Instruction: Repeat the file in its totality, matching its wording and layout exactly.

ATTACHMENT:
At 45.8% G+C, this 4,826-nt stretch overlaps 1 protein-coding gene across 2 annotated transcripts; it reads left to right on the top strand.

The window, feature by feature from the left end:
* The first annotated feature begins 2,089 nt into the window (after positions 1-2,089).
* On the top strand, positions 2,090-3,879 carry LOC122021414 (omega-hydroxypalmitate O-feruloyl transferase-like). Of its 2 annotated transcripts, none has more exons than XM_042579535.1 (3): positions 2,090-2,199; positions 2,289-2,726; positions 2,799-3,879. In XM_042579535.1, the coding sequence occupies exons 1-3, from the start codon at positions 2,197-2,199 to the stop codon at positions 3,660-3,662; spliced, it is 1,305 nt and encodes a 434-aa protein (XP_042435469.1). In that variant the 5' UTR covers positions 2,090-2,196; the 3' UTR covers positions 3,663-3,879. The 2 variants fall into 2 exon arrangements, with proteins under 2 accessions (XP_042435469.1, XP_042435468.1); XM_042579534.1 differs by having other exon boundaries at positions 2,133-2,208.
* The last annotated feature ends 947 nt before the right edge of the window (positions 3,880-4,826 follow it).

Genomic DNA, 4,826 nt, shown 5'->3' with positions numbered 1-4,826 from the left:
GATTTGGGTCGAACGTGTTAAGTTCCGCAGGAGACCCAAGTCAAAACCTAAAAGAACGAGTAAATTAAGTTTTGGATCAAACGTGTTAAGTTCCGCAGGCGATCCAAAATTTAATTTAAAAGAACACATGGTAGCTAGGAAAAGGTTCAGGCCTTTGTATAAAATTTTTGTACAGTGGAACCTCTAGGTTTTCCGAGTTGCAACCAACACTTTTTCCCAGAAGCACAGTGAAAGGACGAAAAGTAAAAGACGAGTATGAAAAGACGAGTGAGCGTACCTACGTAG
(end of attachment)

At 45.8% G+C, this 4,826-nt stretch overlaps 1 protein-coding gene across 2 annotated transcripts; it reads left to right on the top strand.

The window, feature by feature from the left end:
* The first annotated feature begins 2,089 nt into the window (after positions 1-2,089).
* On the top strand, positions 2,090-3,879 carry LOC122021414 (omega-hydroxypalmitate O-feruloyl transferase-like). Of its 2 annotated transcripts, none has more exons than XM_042579535.1 (3): positions 2,090-2,199; positions 2,289-2,726; positions 2,799-3,879. In XM_042579535.1, the coding sequence occupies exons 1-3, from the start codon at positions 2,197-2,199 to the stop codon at positions 3,660-3,662; spliced, it is 1,305 nt and encodes a 434-aa protein (XP_042435469.1). In that variant the 5' UTR covers positions 2,090-2,196; the 3' UTR covers positions 3,663-3,879. The 2 variants fall into 2 exon arrangements, with proteins under 2 accessions (XP_042435469.1, XP_042435468.1); XM_042579534.1 differs by having other exon boundaries at positions 2,133-2,208.
* The last annotated feature ends 947 nt before the right edge of the window (positions 3,880-4,826 follow it).

Genomic DNA, 4,826 nt, shown 5'->3' with positions numbered 1-4,826 from the left:
GATTTGGGTCGAACGTGTTAAGTTCCGCAGGAGACCCAAGTCAAAACCTAAAAGAACGAGTAAATTAAGTTTTGGATCAAACGTGTTAAGTTCCGCAGGCGATCCAAAATTTAATTTAAAAGAACACATGGTAGCTAGGAAAAGGTTCAGGCCTTTGTATAAAATTTTTGTACAGTGGAACCTCTAGGTTTTCCGAGTTGCAACCAACACTTTTTCCCAGAAGCACAGTGAAAGGACGAAAAGTAAAAGACGAGTATGAAAAGACGAGTGAGCGTACCTACGTAG